Local governments need to identify areas where at least some households lack high-speed services, or lack affordable access, or lack reliable broadband Internet service. As Treasury has made very clear, not every housing unit served by a network has to meet this condition (pages 302-303 emphasis added):
Households and businesses with an identified need for additional broadband infrastructure investment do not have to be the only ones in the service area served by an eligible broadband infrastructure project. Indeed, serving these households and businesses may require a holistic approach that provides service to a wider area, for example, in order to make ongoing service of certain households or businesses within the service area economical.
We believe that a good source of data that can demonstrate an affordability or other problem that justifies broadband investment is where schools have sent mobile wireless hotspots home with students. This is a data set that nearly every school district should already have.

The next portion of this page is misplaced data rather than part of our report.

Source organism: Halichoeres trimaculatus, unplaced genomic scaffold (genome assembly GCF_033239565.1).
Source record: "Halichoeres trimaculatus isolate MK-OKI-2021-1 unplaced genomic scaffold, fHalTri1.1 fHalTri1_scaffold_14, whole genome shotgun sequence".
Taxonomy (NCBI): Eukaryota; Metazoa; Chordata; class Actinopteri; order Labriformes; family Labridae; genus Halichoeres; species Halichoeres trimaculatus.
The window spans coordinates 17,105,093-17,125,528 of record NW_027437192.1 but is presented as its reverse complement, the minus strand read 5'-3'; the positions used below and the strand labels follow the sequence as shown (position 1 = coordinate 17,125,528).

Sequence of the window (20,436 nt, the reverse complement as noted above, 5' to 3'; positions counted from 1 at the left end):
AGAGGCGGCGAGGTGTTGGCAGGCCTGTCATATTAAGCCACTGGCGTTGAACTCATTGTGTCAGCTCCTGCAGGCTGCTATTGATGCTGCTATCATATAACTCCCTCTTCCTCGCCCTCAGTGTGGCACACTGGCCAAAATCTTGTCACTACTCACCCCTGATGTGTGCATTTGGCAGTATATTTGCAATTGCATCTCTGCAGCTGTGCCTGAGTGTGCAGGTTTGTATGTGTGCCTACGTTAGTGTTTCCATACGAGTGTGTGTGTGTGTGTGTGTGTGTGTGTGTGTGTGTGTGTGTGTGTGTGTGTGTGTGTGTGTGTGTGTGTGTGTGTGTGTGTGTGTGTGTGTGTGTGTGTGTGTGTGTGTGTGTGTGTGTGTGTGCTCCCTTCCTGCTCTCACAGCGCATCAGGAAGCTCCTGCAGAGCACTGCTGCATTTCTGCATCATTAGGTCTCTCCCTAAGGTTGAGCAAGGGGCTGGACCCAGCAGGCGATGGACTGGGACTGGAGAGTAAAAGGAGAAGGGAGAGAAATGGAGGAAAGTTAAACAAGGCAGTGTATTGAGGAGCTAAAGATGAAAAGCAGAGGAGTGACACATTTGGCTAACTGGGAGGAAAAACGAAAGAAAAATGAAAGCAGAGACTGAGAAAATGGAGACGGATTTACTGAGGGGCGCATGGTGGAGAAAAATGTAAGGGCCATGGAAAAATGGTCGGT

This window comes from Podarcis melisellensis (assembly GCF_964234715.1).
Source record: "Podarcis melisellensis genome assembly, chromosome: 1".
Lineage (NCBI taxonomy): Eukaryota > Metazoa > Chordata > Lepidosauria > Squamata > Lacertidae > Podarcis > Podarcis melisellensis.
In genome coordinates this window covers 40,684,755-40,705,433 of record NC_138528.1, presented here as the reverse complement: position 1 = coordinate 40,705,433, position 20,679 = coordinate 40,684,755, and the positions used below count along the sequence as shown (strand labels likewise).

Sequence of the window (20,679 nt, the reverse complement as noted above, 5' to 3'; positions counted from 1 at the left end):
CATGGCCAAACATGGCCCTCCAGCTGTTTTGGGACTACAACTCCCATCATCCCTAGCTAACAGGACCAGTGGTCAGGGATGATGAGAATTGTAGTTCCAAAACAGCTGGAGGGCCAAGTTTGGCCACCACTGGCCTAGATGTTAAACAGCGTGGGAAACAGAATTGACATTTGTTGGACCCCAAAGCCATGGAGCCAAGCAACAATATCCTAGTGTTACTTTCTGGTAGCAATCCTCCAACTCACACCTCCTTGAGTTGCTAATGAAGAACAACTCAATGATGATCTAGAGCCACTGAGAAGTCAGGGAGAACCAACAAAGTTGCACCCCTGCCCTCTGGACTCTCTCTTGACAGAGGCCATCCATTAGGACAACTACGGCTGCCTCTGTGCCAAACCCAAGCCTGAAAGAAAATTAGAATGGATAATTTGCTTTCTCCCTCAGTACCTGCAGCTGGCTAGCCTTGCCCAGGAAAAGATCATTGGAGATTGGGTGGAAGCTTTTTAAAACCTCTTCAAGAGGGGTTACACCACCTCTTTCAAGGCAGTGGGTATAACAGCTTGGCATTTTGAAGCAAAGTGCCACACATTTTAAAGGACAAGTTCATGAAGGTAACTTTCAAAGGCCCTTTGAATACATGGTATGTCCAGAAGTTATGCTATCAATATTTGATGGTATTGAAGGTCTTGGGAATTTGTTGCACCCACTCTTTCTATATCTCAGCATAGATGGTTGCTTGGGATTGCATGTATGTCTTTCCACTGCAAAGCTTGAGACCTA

How to Prove an Area Qualifies
Even though local governments do not have to get approval for their determination that an area qualifies for this SLFRF expenditure, Treasury provides guidance for what evidence municipalities should consider in making the determination (page 303):
Consistent with further guidance issued by Treasury, in determining areas for investment, recipients may choose to consider any available data, including but not limited to documentation of existing broadband internet service performance, federal and/or state collected broadband data, user speed test results, interviews with community members and business owners, reports from community organizations, and any other information they deem relevant.